Steering clear of lacklustre teaching methods and focusing on information technology tools for the modern classroom, the cMinds initiative is a way of applying visual programming concepts to the teaching of critical thinking skills to primary school learners. It’s a game-based approach, but through the exercises, young learners are presented with challenging yet fun activities. The development of this technique is a work in progress, but preliminary results indicate that this is an exciting and effective way to incorporate e-learning in the primary school classroom.
There can be no doubting the value of teaching our children to think critically and to think analytically. To solve a problem by identifying its parts, to question a previous assumption, to weigh and evaluate a solution before taking action, is an essential skill in our academic, professional and personal lives. Yet fostering of these skills in primary schools is overlooked, downplayed, or often merely restricted to the field of arithmetic, says Olivier Heidmann of the Centre for Research and Technology Thessaly in Volos, Greece. “Current teaching methods do not take full advantage of the link between critical thinking skills and creativity”. He suggests that European curricula often fail to develop those traversal competencies where gains in one area trigger progress in other subjects. This seems to be caused by emphasising mastery of content and neglecting critical reflection, evaluation and analysis. Heidmann says the curriculum and the formal teaching material in most schools leave little scope for integrating new ICT tools into traditional classrooms.
Heidmann and his collaborators have tackled the problem with their cMinds initiative, game-based computer technology matched to existing problem-solving didactical models. Worksheets and explanations of how to approach each activity are provided so “cMinds develops a virtual learning environment in which children solve logical puzzles through graphical programming.” Schools vary. “Learners may all be equipped with a computer or they may be grouped,” he explains. “Grouping of learners does not handicap the learning activities as cMinds promotes collaborative learning. In fact, learners may learn from each other and help each other during a lesson.”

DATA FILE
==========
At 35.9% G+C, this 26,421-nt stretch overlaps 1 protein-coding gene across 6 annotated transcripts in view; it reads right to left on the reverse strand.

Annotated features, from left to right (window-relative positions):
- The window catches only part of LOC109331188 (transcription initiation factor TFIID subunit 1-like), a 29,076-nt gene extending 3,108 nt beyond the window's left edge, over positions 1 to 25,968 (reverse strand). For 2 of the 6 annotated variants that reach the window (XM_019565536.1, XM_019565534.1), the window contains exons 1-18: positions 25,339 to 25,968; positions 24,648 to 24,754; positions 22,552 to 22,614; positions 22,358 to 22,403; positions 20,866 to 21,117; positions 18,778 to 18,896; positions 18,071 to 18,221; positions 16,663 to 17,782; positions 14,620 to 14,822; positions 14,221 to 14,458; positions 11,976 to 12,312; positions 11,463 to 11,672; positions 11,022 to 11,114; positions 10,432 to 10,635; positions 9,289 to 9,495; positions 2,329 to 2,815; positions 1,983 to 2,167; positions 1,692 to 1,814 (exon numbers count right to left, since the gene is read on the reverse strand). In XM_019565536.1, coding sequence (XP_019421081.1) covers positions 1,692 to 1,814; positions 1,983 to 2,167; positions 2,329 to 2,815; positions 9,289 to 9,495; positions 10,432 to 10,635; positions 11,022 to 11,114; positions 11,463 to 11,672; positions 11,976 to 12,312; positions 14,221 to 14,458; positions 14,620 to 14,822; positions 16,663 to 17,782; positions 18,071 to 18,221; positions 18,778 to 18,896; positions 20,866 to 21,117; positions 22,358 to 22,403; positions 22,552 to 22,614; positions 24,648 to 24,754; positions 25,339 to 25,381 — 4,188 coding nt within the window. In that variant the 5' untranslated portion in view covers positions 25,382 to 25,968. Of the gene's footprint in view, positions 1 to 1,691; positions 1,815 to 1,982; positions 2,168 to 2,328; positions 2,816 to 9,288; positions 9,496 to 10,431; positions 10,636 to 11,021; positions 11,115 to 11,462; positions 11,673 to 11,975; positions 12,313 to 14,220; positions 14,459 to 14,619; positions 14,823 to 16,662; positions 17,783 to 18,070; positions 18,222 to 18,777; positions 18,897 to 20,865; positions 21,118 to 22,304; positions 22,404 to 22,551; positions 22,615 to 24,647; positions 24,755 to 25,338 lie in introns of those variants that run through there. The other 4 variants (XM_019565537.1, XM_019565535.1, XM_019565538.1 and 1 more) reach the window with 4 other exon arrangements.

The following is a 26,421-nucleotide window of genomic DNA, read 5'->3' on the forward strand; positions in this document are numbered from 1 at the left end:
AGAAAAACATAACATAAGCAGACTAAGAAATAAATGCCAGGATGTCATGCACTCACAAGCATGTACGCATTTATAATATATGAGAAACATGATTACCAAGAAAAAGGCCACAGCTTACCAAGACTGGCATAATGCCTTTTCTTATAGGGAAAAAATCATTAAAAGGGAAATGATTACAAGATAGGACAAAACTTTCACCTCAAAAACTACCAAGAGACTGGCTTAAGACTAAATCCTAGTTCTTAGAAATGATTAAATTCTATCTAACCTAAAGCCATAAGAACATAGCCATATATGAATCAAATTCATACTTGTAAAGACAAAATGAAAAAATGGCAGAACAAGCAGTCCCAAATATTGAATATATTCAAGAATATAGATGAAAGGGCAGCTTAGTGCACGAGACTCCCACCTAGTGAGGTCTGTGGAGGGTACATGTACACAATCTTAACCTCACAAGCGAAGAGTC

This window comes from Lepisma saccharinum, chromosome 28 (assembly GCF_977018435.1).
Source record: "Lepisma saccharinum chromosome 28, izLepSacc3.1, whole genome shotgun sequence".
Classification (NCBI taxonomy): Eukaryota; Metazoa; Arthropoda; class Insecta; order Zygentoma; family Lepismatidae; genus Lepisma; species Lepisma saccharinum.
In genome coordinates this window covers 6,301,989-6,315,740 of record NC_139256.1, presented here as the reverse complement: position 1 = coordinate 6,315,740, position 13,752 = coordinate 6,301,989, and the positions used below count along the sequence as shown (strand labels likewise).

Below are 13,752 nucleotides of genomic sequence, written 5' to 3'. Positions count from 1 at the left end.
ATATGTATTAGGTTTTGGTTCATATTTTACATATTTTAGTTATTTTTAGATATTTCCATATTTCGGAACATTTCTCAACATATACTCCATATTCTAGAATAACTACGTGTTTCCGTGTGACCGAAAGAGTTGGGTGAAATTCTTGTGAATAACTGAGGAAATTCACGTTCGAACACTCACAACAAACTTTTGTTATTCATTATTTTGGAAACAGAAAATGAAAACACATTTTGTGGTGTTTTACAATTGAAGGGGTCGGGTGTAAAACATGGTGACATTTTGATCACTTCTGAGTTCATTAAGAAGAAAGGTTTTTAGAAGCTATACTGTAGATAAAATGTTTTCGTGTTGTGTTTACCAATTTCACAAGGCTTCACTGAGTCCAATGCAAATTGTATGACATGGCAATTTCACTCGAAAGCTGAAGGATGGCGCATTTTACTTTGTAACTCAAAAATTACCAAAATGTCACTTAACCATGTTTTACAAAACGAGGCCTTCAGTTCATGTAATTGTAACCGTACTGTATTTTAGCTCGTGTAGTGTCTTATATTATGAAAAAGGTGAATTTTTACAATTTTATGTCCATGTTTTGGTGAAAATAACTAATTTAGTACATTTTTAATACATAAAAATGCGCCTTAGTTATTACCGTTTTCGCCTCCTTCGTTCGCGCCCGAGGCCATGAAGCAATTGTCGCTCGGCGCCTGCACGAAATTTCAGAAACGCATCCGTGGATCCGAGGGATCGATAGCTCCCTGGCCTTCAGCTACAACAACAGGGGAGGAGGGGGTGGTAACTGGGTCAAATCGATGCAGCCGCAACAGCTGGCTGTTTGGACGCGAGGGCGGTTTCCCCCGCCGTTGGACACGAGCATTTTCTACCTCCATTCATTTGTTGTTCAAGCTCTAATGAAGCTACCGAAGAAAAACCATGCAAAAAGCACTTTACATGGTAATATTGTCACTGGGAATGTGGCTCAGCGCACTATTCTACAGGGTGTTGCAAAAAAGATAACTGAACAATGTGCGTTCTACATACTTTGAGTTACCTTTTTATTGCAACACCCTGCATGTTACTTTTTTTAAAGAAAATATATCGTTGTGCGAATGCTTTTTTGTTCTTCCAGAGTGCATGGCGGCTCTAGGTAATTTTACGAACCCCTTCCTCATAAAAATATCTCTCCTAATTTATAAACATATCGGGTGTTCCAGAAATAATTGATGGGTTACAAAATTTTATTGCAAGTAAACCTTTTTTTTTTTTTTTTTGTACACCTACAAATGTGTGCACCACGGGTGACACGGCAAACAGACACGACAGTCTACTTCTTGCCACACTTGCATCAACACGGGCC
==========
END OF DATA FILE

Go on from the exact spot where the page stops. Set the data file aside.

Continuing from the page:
The reactions of teachers and pupils in the current pilot study have been positive. The Graphic User Interface (GUI) is pleasing to the eye and the age-appropriate exercises are thrilling. Each lesson is a carefully constructed entity, guiding the learners towards identifying the parameters of a problem, challenging them to seek a workable solution by evaluating available options and urging them to explore the intricacies of causes and effects as they identify a solution to the problem at hand. The algorithmic thinking of the learners is developed through games that encourage analytical thinking. Although the use of digital applications may be new, the problems to be solved are often very familiar to teachers and learners. One game is the old puzzle of how to get a wolf, some grain and a chicken across a river safely, with only one raft.
Perhaps the most outstanding aspect of the cMinds approach is the fact that it is not bound to a single national curriculum or single language. Heidmann says, “It is based on universal logic that exists in all cultures. The deployment of an inherently logical tool that transcends language barriers, namely programming, makes this approach applicable at a European level.” The cMinds system has been piloted at selected primary schools in Greece, the Czech Republic, Romania, and Sweden, but it is aimed at a far wider market. Heidmann explains that formal approval for classroom use will be sought from various ministries of education. The project, partly funded by the Comenius Lifelong Learning Programme of the EU, runs between 2010-2012.
Olivier Heidmann’s OEB 2011 paper is entitled Teaching Programming towards the Development of Early Analytical Structural and Critical Minds. He will present his findings in the “Learning New Skills Through Technology” session on Thursday 1 December at 11.45-13.00